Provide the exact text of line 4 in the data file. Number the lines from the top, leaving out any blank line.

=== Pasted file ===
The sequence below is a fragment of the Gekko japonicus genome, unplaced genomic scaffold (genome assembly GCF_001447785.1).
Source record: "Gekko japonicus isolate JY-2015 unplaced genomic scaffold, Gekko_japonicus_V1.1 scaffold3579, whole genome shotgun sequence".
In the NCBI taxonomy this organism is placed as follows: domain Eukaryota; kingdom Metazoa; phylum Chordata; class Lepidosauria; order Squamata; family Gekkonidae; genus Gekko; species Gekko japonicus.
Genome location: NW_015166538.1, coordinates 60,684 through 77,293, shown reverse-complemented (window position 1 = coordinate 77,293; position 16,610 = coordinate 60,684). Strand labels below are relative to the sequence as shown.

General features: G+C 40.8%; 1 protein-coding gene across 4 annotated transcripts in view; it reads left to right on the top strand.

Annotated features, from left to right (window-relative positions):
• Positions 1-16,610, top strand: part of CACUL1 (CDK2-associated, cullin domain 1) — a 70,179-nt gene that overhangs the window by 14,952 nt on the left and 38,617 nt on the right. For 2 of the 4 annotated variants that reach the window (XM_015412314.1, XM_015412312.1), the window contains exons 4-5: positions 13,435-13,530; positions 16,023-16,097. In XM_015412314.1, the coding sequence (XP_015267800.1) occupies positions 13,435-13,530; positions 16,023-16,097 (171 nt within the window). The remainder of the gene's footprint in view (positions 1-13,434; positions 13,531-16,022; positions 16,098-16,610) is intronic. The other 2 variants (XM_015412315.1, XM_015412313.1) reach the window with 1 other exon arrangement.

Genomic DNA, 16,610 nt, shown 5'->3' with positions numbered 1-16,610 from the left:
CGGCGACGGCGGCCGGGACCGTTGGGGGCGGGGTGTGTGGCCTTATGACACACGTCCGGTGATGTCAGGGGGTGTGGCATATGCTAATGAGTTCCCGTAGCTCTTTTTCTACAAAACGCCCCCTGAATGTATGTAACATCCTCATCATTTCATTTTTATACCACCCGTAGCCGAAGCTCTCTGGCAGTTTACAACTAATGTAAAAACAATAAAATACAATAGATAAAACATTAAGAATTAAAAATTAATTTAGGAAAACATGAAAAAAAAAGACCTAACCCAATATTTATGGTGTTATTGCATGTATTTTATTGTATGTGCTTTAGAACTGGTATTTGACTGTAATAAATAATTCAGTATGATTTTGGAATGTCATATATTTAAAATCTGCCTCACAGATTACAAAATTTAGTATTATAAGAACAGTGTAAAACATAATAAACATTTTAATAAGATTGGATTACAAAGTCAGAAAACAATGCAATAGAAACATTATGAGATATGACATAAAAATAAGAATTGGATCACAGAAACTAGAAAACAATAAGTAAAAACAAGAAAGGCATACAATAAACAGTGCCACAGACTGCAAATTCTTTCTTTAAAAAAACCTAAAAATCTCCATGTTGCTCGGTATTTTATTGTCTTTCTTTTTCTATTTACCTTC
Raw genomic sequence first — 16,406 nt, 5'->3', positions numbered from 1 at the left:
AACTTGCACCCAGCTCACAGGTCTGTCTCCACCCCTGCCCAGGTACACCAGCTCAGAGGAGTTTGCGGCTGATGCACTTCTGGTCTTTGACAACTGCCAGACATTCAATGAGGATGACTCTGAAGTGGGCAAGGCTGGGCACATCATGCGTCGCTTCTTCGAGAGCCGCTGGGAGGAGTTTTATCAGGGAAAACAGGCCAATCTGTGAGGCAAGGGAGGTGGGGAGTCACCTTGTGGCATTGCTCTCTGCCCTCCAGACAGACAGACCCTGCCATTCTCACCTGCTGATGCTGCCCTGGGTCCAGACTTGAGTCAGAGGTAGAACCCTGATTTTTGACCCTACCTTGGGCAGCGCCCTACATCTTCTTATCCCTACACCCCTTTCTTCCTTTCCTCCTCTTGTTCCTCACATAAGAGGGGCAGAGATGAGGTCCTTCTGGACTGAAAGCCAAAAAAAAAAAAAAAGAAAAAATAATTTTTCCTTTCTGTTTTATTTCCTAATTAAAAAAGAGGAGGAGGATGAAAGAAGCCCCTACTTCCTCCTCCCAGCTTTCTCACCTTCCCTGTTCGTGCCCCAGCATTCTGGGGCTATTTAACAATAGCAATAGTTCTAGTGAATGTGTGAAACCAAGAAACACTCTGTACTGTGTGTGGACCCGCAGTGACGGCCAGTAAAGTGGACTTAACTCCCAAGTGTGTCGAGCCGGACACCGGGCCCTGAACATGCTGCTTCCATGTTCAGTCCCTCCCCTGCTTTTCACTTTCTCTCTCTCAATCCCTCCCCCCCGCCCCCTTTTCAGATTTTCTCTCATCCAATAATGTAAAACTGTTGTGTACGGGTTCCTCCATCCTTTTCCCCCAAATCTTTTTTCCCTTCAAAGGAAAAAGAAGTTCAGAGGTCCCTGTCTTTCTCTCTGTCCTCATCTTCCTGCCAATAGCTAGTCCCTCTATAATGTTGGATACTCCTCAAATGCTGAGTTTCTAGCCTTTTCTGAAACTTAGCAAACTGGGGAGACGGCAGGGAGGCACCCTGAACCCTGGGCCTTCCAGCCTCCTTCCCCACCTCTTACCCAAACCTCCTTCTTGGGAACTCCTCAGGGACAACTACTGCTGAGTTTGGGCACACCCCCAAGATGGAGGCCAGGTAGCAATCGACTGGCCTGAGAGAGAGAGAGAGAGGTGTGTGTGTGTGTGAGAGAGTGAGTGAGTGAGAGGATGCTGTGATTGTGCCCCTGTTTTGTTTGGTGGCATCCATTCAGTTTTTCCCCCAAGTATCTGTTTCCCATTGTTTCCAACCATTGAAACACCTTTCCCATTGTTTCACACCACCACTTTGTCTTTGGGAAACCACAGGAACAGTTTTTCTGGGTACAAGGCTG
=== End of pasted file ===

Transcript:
Genome location: NW_015166538.1, coordinates 60,684 through 77,293, shown reverse-complemented (window position 1 = coordinate 77,293; position 16,610 = coordinate 60,684). Strand labels below are relative to the sequence as shown.